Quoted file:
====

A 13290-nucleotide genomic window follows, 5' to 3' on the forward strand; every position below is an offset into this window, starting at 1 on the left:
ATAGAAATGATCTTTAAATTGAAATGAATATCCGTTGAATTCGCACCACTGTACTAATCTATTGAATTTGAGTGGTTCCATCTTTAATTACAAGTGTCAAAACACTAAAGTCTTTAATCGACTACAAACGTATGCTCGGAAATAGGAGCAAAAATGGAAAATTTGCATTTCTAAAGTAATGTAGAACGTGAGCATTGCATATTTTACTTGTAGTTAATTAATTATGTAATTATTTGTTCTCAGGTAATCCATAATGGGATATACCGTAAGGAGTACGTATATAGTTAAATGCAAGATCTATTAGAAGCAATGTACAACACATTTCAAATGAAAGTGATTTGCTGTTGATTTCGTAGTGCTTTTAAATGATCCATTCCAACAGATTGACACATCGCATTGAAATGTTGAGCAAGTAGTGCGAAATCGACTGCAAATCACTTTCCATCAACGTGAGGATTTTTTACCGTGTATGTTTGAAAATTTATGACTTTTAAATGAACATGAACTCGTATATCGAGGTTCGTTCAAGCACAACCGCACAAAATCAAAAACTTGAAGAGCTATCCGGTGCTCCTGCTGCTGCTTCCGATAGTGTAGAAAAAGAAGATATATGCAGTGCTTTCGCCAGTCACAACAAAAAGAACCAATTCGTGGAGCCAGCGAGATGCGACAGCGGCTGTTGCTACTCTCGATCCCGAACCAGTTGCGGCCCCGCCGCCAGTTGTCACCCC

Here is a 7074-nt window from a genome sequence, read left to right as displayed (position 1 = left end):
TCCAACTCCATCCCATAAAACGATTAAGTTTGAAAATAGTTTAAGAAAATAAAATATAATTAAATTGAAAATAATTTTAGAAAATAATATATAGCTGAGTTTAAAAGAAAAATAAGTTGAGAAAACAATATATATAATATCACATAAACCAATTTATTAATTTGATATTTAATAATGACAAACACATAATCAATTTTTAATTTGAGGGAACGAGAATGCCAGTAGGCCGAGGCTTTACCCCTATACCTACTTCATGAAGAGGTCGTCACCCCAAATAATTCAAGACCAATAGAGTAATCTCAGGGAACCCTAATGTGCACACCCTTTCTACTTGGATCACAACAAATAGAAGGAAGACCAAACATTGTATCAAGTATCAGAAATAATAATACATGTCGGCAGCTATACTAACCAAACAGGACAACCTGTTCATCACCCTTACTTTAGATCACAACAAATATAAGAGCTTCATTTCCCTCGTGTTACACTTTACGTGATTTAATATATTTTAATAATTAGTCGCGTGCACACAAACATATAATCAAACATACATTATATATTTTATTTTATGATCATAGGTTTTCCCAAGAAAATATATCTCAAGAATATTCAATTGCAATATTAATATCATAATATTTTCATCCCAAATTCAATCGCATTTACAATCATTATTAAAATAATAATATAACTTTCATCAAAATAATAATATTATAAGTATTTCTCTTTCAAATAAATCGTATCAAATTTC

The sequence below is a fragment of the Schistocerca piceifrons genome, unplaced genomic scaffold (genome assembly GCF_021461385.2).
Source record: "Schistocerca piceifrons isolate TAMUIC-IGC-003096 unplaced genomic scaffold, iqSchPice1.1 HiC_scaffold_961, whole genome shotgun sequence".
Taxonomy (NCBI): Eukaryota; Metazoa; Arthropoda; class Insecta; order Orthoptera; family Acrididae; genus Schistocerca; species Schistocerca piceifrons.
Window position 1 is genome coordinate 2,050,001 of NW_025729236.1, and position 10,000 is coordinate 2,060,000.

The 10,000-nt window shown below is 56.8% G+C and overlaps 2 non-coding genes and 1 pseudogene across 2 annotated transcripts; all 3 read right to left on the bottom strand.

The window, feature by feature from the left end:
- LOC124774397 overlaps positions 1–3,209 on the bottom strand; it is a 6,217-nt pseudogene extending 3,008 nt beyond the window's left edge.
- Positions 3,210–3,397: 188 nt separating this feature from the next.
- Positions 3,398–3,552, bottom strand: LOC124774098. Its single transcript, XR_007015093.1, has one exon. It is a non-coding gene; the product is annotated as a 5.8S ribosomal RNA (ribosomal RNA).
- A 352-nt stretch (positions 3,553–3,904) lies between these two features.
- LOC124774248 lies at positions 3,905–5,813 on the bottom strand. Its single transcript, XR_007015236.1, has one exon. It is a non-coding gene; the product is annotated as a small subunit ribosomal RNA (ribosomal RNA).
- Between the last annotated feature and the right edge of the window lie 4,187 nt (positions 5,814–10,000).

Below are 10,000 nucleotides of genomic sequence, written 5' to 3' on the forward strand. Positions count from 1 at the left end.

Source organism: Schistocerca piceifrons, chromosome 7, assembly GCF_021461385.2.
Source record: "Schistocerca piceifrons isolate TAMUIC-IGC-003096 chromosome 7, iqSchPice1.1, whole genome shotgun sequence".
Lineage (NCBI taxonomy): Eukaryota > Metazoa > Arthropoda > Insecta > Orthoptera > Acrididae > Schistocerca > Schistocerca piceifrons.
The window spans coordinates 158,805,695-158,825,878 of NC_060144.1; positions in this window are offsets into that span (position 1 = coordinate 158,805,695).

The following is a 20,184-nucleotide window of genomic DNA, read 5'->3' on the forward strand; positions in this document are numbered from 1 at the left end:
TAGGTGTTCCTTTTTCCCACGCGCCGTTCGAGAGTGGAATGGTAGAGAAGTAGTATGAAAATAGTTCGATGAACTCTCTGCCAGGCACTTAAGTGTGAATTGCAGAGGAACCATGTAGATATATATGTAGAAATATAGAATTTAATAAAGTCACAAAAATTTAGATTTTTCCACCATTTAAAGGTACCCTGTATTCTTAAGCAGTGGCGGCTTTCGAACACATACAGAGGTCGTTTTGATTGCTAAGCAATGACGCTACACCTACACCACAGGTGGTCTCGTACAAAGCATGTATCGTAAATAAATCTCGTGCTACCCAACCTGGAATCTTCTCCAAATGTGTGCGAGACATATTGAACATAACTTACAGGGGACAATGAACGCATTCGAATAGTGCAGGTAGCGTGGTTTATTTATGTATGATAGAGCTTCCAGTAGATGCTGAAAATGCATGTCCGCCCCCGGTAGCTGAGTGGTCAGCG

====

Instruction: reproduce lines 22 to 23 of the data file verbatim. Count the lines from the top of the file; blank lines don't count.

The following is a 20,184-nucleotide window of genomic DNA, read 5'->3' on the forward strand; positions in this document are numbered from 1 at the left end:
TAGGTGTTCCTTTTTCCCACGCGCCGTTCGAGAGTGGAATGGTAGAGAAGTAGTATGAAAATAGTTCGATGAACTCTCTGCCAGGCACTTAAGTGTGAATTGCAGAGGAACCATGTAGATATATATGTAGAAATATAGAATTTAATAAAGTCACAAAAATTTAGATTTTTCCACCATTTAAAGGTACCCTGTATTCTTAAGCAGTGGCGGCTTTCGAACACATACAGAGGTCGTTTTGATTGCTAAGCAATGACGCTACACCTACACCACAGGTGGTCTCGTACAAAGCATGTATCGTAAATAAATCTCGTGCTACCCAACCTGGAATCTTCTCCAAATGTGTGCGAGACATATTGAACATAACTTACAGGGGACAATGAACGCATTCGAATAGTGCAGGTAGCGTGGTTTATTTATGTATGATAGAGCTTCCAGTAGATGCTGAAAATGCATGTCCGCCCCCGGTAGCTGAGTGGTCAGCG